The zombie “scenarios” last an hour, so Ada Wong says.  But when the strike team wanders into Moscow and is attacked by the army of zombies, those zombies never ever stop coming. So much for the hour-long scenario.  That’s all right, though, Retribution never bothered to explain how they wrangled/shut down/or killed the zombies post the hour-long scenarios anyway.  Off switches?  Who knows?

Basically, the zombies can do whatever the writers want them to do. Move fast, move slow, drive a motorcycle while shooting. It’s just arbitrary and that’s a mood killer.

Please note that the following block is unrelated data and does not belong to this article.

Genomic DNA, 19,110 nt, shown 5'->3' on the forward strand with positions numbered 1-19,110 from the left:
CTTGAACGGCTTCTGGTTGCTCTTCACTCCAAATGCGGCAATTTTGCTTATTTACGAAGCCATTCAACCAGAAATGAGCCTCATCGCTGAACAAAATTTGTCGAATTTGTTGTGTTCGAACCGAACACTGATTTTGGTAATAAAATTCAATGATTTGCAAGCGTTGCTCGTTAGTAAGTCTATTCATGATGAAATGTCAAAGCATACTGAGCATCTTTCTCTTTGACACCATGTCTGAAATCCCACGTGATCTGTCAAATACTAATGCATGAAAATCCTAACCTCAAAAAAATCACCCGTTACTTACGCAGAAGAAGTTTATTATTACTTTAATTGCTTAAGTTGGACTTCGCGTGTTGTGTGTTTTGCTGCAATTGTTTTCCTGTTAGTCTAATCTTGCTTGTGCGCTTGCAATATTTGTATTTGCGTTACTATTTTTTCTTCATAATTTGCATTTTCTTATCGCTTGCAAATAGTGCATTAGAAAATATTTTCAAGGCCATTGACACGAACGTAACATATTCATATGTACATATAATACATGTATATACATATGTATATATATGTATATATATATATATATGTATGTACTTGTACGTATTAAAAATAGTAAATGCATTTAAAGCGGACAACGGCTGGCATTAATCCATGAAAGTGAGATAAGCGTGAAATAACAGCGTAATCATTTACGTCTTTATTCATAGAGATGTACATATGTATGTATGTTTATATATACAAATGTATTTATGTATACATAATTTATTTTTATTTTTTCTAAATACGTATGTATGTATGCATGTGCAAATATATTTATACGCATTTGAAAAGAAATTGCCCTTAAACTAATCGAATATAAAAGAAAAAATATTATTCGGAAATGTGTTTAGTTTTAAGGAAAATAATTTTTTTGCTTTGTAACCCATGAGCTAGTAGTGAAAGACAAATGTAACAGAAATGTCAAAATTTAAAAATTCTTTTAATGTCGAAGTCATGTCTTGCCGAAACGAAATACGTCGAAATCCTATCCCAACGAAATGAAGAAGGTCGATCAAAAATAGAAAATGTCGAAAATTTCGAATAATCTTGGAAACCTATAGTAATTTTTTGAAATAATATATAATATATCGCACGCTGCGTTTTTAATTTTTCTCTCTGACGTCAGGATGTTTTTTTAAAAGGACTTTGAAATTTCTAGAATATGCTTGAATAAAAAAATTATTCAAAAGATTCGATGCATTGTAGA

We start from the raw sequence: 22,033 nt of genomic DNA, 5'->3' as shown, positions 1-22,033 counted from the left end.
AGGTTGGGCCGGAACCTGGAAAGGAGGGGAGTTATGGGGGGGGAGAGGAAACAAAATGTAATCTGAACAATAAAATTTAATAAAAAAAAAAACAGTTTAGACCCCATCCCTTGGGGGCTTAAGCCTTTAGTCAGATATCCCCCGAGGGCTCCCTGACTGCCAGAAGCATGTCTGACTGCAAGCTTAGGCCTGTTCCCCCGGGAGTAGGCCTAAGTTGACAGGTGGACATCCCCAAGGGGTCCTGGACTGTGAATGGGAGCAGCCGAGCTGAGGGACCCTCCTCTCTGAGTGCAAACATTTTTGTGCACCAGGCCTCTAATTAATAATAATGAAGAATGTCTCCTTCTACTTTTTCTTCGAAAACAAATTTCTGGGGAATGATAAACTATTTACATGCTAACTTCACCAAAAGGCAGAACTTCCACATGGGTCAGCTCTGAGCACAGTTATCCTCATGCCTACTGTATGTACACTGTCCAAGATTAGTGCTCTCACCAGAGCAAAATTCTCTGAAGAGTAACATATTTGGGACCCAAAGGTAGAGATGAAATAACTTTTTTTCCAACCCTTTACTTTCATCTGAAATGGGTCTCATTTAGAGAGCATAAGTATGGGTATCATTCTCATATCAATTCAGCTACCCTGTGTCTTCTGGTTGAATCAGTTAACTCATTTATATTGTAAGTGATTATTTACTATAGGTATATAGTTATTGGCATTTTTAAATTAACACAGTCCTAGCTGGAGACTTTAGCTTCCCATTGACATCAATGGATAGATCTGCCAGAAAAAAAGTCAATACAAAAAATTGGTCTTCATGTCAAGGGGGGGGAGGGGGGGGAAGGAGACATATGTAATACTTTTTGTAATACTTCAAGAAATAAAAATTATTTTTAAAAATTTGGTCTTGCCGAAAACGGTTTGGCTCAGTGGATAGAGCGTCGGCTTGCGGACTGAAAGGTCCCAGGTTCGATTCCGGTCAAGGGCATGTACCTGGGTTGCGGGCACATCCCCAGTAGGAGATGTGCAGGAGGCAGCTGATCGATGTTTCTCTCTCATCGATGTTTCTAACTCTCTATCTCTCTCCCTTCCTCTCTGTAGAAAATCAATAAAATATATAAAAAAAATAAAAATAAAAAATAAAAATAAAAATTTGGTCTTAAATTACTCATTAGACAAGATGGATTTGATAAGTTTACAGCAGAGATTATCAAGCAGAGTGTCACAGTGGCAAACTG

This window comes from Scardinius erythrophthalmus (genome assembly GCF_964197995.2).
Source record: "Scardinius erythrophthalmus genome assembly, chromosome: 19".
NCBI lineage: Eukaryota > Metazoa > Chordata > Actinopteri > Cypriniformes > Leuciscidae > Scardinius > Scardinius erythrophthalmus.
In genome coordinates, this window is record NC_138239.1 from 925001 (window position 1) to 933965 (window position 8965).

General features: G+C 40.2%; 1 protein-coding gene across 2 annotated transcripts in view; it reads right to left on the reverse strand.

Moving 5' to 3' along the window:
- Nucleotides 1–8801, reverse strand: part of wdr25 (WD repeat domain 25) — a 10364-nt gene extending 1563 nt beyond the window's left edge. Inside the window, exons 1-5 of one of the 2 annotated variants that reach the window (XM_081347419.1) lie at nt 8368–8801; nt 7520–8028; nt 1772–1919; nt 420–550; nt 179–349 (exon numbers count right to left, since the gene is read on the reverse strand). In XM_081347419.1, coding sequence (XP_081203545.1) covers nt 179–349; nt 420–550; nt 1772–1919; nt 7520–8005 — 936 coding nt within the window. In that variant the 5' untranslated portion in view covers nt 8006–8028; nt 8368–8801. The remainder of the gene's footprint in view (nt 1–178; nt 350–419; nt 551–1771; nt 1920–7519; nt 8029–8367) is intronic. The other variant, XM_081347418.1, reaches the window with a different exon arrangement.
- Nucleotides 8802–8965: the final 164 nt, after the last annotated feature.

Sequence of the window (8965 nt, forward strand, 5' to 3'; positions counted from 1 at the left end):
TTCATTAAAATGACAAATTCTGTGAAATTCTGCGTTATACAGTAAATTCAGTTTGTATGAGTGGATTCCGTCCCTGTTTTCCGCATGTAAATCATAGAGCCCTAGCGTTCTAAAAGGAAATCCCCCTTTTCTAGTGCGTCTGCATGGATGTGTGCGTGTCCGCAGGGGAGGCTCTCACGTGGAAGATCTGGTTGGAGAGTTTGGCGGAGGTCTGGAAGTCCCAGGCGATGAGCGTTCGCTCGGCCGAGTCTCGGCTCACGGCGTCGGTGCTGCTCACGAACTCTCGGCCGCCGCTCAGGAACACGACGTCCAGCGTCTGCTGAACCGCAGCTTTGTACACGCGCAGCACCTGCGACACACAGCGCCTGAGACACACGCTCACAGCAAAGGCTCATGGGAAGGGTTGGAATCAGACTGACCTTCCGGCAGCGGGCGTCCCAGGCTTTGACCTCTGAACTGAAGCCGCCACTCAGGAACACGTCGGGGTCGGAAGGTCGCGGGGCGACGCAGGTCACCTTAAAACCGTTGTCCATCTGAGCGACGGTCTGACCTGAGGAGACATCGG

Retribution abounds in bad characterization. We have the good guys:

Barry’s a low-rent Carlos. (Sorry Kevin Durand.  You’re nifty; this character’s not.)

Leon S. Kennedy gets a middle initial and a last name so he must be important, except he’s not. He’s a grunt who thinks Ada is awesome. That’s it. He has the thankless task of looking at Ada — cuffed, helpless, mostly passive — and saying, “Told you she’d have a plan.” This is a plan?

Luther, who I loved in the last movie, is pretty much a non-entity here.  He also looks annoyed most of the time.

Not getting paid enough.

Ada, the supposedly kick-ass assassin, seems to be a plot McGuffin. She knows the plan, except for when she doesn’t. She’s unstoppable, except for when a pair of handcuffs totally incapacitates her for multiple scenes. She’s a fighter who lies down and plays dead for most of the last act.